Lovelace: movie review
To her friends and neighbors, she’s Linda Susan Boreman (Amanda Seyfried, a saucer-eyed cipher), freckle-faced daughter of a religious mother (Sharon Stone) and blue-collar father (Robert Patrick). But after she meets the sleazily alluring Chuck Traynor (Peter Sarsgaard), this shy young woman embarks on a sordid path to the spotlight. You know her name: Linda Lovelace. And you know the hard-core film Deep Throat (1972), which catapulted her to stardom and briefly took pornography mainstream.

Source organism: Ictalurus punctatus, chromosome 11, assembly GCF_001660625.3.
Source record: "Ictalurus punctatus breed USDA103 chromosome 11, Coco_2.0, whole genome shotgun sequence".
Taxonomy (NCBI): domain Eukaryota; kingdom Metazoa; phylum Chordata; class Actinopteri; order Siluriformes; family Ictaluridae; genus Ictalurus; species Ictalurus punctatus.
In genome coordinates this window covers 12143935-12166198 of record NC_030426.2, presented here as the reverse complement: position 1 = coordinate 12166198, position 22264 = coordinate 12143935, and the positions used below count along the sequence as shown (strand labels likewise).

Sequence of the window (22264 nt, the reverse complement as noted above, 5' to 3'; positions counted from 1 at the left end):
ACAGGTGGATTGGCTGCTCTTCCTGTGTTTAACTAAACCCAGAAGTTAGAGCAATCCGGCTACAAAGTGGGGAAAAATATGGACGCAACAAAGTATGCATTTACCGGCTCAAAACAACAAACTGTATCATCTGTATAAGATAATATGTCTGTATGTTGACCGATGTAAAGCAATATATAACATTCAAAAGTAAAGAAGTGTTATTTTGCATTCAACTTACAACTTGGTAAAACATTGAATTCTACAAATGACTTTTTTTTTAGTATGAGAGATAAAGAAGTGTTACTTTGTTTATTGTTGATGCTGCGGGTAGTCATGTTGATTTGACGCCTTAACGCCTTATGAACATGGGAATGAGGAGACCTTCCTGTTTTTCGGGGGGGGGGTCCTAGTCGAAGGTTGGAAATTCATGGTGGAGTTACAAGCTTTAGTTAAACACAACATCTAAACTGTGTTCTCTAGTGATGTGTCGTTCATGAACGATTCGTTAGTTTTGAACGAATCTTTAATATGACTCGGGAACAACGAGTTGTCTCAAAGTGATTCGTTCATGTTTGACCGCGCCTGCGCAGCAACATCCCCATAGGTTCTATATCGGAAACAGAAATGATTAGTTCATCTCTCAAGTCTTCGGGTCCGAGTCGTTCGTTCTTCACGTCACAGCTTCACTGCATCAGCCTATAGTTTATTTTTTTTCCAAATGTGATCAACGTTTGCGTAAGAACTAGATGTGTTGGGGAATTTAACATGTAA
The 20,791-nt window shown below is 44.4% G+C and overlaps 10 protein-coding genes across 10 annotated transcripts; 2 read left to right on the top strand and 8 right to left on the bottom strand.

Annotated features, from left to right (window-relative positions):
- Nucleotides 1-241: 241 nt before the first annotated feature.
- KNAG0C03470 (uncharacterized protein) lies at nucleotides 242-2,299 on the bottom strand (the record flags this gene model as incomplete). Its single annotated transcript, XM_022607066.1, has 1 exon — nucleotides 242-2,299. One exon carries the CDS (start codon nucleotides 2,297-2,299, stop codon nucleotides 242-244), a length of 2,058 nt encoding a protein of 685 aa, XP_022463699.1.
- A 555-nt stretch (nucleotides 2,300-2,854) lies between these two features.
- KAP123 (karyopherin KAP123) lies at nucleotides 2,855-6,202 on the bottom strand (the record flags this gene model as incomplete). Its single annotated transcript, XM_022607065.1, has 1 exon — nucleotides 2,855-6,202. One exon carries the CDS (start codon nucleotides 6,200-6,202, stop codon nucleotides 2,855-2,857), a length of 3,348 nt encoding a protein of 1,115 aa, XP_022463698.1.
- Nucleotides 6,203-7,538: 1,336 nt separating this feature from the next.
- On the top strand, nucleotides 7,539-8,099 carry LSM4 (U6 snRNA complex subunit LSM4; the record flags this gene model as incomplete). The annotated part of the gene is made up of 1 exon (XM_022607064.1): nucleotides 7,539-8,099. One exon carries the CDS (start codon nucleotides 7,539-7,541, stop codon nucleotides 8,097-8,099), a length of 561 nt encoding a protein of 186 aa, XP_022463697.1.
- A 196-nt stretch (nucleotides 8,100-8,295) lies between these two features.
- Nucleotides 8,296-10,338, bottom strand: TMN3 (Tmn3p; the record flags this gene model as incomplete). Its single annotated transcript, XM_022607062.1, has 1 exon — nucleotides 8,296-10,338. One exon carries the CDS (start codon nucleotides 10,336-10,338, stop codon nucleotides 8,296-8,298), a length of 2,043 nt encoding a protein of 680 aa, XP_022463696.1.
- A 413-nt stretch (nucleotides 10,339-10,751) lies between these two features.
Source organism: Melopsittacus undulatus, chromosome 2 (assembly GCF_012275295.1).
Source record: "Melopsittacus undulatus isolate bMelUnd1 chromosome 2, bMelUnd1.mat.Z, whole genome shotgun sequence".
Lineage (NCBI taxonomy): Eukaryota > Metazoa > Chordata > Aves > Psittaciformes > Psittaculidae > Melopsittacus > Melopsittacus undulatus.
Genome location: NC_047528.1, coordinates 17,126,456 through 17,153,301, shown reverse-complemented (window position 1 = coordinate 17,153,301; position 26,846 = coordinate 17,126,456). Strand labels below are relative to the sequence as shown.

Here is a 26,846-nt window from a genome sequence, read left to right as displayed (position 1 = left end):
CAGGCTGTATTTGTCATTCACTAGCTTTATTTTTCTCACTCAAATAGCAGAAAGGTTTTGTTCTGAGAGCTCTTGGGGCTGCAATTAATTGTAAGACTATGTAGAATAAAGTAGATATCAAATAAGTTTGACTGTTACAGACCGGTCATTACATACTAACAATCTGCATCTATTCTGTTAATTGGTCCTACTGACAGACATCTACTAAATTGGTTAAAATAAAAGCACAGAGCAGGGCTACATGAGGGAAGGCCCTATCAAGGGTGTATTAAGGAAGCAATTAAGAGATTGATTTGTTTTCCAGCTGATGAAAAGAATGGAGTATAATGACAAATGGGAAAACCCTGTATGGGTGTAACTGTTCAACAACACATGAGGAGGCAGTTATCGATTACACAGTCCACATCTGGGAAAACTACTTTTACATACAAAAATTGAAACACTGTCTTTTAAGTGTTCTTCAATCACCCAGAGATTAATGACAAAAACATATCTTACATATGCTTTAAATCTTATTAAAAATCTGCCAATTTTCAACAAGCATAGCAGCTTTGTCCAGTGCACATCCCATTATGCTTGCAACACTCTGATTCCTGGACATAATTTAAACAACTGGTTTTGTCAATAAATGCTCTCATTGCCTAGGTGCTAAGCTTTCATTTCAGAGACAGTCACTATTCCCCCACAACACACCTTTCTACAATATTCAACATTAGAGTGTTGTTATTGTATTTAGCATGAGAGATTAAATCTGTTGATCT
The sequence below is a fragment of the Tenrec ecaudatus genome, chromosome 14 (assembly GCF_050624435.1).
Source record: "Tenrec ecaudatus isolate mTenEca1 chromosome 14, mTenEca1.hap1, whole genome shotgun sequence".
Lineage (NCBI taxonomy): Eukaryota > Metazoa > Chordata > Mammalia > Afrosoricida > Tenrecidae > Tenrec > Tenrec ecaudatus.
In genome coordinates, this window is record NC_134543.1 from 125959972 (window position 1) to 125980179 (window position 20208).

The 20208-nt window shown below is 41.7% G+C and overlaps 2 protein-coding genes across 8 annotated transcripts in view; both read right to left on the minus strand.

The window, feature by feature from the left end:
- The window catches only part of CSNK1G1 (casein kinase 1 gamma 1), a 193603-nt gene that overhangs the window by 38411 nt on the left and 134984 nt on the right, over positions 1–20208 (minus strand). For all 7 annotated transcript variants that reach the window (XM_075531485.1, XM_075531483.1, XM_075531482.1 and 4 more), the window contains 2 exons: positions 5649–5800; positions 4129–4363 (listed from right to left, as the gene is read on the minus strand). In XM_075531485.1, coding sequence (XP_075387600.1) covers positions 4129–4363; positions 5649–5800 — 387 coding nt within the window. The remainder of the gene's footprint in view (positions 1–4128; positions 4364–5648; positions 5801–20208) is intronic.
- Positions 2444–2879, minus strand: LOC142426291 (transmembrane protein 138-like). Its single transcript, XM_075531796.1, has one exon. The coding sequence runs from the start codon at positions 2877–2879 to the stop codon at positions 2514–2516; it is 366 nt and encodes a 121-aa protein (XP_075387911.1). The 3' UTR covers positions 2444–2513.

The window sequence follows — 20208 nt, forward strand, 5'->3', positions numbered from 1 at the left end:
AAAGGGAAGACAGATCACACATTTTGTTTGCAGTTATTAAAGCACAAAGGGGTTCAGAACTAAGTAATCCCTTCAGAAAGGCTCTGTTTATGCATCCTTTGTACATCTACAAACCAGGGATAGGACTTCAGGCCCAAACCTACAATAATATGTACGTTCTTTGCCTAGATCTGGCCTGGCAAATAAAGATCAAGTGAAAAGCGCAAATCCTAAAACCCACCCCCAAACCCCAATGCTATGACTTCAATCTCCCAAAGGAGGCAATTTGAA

Of course there’s much more to the story than a lady untangling her tingle: Deep Throat was not-so-quietly financed by the mob, Traynor physically and emotionally abused Lovelace, and she soon left her peep-show career to reinvent herself as an antipornography feminist. But don’t look to this skin-deep biopic to offer any insights beyond the head-slappingly superficial. Directors Rob Epstein and Jeffrey Friedman (Howl) treat Lovelace like a goody-goody martyr sacrificed on the altar of smut (“You made me look beautiful,” she coos to a creepy shutterbug) and revel in sex-negative, little-girl-lost sentimentality throughout. The only (unintentional) pleasure comes from anticipating which scale-paid celebrity will pop up next in a minor role: Adam Brody as scene partner Harry Reems! James Franco as Hugh Hefner! Chloë Sevigny as…Random Reporter Girl! Hey, you get your bliss where you can find it.